TAMPA, Fla. — Coach Ted Nolan had a meeting with the Buffalo Sabres here Tuesday morning and then sent them off for the day with one key message: Take your minds off hockey.

The NHL trade deadline is today and the Sabres have gone through an emotional wringer. That’s been caused, of course, by the trade of Ryan Miller and Steve Ott and the controversy surrounding the abrupt departure of Pat LaFontaine, Nolan’s close friend and the team’s president of hockey operations.

The club was physically tired after arriving here at nearly 3 a.m. following Monday’s 3-2 loss in Dallas. And there was certainly plenty of mental exhaustion going around too, so Nolan canceled practice.

“We’ve got a bunch of young kids who don’t really know what happened and why. I can give them some direction and leadership right now,” Nolan told reporters in the lobby of the Westin Harbour Island hotel. “Some don’t know if they’re going to be here. Who knows who’s going to be here tomorrow? Right now they’re here together, so I decided to give them a day where they could enjoy being themselves.”

There was no group activity planned, like the Sabres sometimes do when they come to Florida. But several players were seen in the lobby heading outside in summer wear to enjoy the sunshine and temperatures in the low 70s.

“I decided today to let them do something outside of hockey,” Nolan said. “Let them go to the dog races or go fishing or go walk in the beach, enjoy the sunshine and just be themselves today to try to get hockey out of the system.

“We go to the rink, we’re going to talk hockey all the time. There’s some other things that can be a little bit more interesting than talking hockey 24 hours.”


One talking point Tuesday remained Nolan’s contract status, and he was grilled on the topic by a crew from TSN that was sent from Toronto to Florida to chronicle the selling Sabres on deadline day. For the record, Nolan was more upbeat about the topic than he was over the weekend in Buffalo.

“There’s a lot more important issues than getting my contract signed,” Nolan said. “People are looking at it. It’s in the proper hands. … I have no concerns with my personal situation right now. It’s all about this team and how we get through this period.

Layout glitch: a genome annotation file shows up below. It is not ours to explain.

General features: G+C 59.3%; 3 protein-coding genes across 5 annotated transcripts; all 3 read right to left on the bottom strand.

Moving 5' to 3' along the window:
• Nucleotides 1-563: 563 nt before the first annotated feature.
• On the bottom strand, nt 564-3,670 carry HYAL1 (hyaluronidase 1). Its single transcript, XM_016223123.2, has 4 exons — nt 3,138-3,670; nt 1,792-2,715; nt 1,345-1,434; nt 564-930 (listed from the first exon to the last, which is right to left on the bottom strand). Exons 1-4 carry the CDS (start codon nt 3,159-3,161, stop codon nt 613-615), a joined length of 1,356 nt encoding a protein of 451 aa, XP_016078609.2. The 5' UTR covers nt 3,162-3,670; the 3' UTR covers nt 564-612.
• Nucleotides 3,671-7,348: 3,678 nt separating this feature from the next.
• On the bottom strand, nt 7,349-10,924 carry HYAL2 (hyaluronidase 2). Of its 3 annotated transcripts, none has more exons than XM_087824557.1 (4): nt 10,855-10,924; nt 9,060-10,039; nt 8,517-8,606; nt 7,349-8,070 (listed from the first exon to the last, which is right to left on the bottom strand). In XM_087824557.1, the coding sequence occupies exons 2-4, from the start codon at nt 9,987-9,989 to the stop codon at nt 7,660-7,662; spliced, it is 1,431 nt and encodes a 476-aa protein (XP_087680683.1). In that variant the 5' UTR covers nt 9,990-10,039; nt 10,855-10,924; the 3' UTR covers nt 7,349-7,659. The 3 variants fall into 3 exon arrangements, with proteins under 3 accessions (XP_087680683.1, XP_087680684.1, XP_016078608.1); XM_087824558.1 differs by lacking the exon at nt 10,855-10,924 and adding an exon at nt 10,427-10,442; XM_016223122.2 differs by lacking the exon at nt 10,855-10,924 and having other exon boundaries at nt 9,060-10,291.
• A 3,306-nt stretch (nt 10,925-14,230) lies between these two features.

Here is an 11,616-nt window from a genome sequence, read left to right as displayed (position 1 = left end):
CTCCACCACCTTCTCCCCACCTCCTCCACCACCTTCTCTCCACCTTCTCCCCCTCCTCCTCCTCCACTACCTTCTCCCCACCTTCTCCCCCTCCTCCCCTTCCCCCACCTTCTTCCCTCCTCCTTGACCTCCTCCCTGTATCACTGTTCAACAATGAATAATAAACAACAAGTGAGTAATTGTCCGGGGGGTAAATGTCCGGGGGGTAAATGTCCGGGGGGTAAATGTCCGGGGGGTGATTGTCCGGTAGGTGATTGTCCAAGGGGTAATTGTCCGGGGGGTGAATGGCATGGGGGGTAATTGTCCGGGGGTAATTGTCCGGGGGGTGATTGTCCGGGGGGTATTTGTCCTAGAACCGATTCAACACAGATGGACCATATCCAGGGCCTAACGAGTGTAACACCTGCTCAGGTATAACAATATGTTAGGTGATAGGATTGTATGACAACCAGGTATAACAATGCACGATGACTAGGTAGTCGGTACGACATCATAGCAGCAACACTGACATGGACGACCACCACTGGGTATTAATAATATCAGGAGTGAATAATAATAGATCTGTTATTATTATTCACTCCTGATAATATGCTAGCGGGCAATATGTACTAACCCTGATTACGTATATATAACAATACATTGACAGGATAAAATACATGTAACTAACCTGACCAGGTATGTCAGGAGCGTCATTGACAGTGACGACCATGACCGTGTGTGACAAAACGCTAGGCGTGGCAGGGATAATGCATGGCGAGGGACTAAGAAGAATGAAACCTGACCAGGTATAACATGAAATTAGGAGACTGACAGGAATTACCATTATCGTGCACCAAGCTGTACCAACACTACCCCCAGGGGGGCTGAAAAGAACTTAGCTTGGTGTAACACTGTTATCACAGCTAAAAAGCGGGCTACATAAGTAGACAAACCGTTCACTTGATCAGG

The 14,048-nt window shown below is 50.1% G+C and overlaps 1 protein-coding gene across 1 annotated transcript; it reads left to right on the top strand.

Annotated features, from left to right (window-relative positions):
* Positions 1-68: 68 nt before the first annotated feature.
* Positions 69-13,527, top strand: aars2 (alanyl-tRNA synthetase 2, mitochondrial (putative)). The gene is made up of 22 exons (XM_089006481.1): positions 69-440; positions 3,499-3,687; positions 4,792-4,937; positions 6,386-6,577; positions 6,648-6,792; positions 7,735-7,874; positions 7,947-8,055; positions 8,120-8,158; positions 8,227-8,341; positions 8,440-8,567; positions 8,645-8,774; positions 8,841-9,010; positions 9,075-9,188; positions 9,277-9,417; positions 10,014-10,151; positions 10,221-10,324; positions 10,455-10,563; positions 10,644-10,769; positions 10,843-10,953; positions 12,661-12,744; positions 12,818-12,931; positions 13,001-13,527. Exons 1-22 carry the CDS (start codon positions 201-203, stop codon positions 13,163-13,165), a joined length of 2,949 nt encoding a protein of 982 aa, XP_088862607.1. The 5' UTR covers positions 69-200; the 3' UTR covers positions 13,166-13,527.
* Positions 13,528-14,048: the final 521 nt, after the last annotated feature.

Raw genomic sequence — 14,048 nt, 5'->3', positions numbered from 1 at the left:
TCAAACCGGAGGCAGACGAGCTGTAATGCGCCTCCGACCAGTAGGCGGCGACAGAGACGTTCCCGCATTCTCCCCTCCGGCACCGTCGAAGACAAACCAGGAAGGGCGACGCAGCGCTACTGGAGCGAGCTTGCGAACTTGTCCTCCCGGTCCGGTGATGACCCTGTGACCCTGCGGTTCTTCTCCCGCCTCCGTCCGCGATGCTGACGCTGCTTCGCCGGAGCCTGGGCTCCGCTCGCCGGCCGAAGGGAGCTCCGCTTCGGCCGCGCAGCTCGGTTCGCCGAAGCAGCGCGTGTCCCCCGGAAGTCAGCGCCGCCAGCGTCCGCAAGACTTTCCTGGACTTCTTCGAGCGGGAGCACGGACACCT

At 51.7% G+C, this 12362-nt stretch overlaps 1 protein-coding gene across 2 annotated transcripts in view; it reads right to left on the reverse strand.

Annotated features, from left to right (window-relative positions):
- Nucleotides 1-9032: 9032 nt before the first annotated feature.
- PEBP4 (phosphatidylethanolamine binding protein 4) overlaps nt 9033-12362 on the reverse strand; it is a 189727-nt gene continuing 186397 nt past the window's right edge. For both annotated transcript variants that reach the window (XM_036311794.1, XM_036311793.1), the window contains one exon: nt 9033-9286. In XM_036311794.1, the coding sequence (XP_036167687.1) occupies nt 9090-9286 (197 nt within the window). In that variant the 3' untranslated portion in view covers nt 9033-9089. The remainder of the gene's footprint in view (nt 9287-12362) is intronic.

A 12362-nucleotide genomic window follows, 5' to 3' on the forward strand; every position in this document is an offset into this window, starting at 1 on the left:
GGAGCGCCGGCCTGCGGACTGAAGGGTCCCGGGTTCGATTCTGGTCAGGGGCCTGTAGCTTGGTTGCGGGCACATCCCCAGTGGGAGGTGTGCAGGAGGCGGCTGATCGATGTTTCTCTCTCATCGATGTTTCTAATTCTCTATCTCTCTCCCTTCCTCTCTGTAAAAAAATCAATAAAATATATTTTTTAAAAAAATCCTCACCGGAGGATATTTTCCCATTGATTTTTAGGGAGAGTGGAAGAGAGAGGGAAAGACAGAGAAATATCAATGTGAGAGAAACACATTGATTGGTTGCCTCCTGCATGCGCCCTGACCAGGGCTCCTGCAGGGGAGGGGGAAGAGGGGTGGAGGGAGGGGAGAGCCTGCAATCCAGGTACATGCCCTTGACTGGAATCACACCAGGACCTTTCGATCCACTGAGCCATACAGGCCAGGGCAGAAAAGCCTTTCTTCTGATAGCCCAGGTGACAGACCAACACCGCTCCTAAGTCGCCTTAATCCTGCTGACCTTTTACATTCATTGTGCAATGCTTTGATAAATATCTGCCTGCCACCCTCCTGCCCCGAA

“Tim Murray and the staff are really focused on the trades. We don’t need to be negotiating a contract at this point. I’m not going anywhere. I’m here. I’m trying to do the best job I possibly can and worrying about the team.”


The Sabres will return to the ice today around noon in the Tampa Bay Times Forum, where they will play the Tampa Bay Lightning on Thursday night.

Nolan & Co. will simply await word from Murray which players will need to be sent packing, and Nolan said he’s not getting very involved in all the trade talk.

“I’m a coach. I’m not going to make trades, I’m not going to worry about the draft,” Nolan said. “I want to coach the players I have, and Tim and his staff are very capable of making some good trades. Whatever happens the next 24 hours, I’ve got to deal with who’s here.”


The Ottawa Senators put former Canisius College star Cory Conacher on waivers Tuesday, thus giving the last-place Sabres the first chance to claim the speedy forward when that deadline passes at noon today.

The 5-foot-8 Conacher, a native of Burlington, Ont., is Canisius’ all-time leader in goals and points. His cap hit is just $871,250.

Conacher, 24, has been a disappointment in Ottawa this year with just four goals and 16 assists in 59 games, but his 20 points would still make him the Sabres’ sixth-leading scorer. The disappointment is magnified by the fact the Sens gave up goaltender Ben Bishop to get him and Bishop has thrived with Tampa Bay, evolving into a Vezina Trophy candidate.

“My whole career has been about proving people wrong,” Conacher told reporters in Edmonton, where the Senators played Tuesday night. “I love Ottawa and I love the team and it’s going to be tough, whether I get picked up or not, to leave these guys.

“If I get sent down, if I get picked up, whatever it is, I’m going to do my best to stay in this league and, if I’m not in the league, I’m going to get better every day to get back here.”

Conacher was a revelation for the Lightning last year with a fast start after the lockout, and had nine goals and 24 points in 35 games before the trade to Ottawa. He finished sixth in the voting for the Calder Trophy as rookie of the year.